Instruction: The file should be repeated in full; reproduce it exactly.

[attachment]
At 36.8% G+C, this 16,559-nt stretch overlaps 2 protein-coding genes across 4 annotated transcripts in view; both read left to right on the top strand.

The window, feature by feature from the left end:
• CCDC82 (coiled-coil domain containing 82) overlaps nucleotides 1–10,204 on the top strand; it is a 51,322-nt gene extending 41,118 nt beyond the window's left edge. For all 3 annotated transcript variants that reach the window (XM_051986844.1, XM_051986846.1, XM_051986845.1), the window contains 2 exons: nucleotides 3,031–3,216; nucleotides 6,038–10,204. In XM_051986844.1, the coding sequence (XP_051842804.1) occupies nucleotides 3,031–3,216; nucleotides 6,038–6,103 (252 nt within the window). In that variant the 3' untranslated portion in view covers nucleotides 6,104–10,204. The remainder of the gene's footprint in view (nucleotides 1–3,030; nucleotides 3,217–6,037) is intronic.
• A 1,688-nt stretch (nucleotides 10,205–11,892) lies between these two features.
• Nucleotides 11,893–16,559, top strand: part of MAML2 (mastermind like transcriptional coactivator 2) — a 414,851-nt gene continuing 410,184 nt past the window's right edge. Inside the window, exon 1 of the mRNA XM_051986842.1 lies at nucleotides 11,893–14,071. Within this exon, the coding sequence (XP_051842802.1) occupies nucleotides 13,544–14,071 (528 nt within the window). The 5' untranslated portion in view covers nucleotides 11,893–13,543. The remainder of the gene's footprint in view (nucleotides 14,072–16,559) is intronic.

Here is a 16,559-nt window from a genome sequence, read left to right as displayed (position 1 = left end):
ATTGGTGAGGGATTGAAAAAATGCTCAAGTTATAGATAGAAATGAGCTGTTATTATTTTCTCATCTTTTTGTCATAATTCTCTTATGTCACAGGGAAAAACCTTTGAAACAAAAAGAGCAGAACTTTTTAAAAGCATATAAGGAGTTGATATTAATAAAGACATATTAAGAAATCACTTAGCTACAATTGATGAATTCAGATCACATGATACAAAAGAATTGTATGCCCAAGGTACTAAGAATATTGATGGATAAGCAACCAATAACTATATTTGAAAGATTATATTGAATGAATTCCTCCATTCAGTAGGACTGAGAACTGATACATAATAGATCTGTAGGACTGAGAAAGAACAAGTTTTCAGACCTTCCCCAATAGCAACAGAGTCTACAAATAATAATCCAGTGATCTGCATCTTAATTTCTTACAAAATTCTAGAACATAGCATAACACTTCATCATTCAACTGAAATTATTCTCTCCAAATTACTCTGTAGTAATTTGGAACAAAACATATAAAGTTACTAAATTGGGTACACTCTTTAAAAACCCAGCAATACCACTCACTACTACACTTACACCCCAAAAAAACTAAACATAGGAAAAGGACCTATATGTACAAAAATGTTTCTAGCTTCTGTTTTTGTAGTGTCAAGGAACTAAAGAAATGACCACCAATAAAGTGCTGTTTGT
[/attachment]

At 36.8% G+C, this 16,559-nt stretch overlaps 2 protein-coding genes across 4 annotated transcripts in view; both read left to right on the top strand.

The window, feature by feature from the left end:
• CCDC82 (coiled-coil domain containing 82) overlaps nucleotides 1–10,204 on the top strand; it is a 51,322-nt gene extending 41,118 nt beyond the window's left edge. For all 3 annotated transcript variants that reach the window (XM_051986844.1, XM_051986846.1, XM_051986845.1), the window contains 2 exons: nucleotides 3,031–3,216; nucleotides 6,038–10,204. In XM_051986844.1, the coding sequence (XP_051842804.1) occupies nucleotides 3,031–3,216; nucleotides 6,038–6,103 (252 nt within the window). In that variant the 3' untranslated portion in view covers nucleotides 6,104–10,204. The remainder of the gene's footprint in view (nucleotides 1–3,030; nucleotides 3,217–6,037) is intronic.
• A 1,688-nt stretch (nucleotides 10,205–11,892) lies between these two features.
• Nucleotides 11,893–16,559, top strand: part of MAML2 (mastermind like transcriptional coactivator 2) — a 414,851-nt gene continuing 410,184 nt past the window's right edge. Inside the window, exon 1 of the mRNA XM_051986842.1 lies at nucleotides 11,893–14,071. Within this exon, the coding sequence (XP_051842802.1) occupies nucleotides 13,544–14,071 (528 nt within the window). The 5' untranslated portion in view covers nucleotides 11,893–13,543. The remainder of the gene's footprint in view (nucleotides 14,072–16,559) is intronic.

Here is a 16,559-nt window from a genome sequence, read left to right as displayed (position 1 = left end):
ATTGGTGAGGGATTGAAAAAATGCTCAAGTTATAGATAGAAATGAGCTGTTATTATTTTCTCATCTTTTTGTCATAATTCTCTTATGTCACAGGGAAAAACCTTTGAAACAAAAAGAGCAGAACTTTTTAAAAGCATATAAGGAGTTGATATTAATAAAGACATATTAAGAAATCACTTAGCTACAATTGATGAATTCAGATCACATGATACAAAAGAATTGTATGCCCAAGGTACTAAGAATATTGATGGATAAGCAACCAATAACTATATTTGAAAGATTATATTGAATGAATTCCTCCATTCAGTAGGACTGAGAACTGATACATAATAGATCTGTAGGACTGAGAAAGAACAAGTTTTCAGACCTTCCCCAATAGCAACAGAGTCTACAAATAATAATCCAGTGATCTGCATCTTAATTTCTTACAAAATTCTAGAACATAGCATAACACTTCATCATTCAACTGAAATTATTCTCTCCAAATTACTCTGTAGTAATTTGGAACAAAACATATAAAGTTACTAAATTGGGTACACTCTTTAAAAACCCAGCAATACCACTCACTACTACACTTACACCCCAAAAAAACTAAACATAGGAAAAGGACCTATATGTACAAAAATGTTTCTAGCTTCTGTTTTTGTAGTGTCAAGGAACTAAAGAAATGACCACCAATAAAGTGCTGTTTGT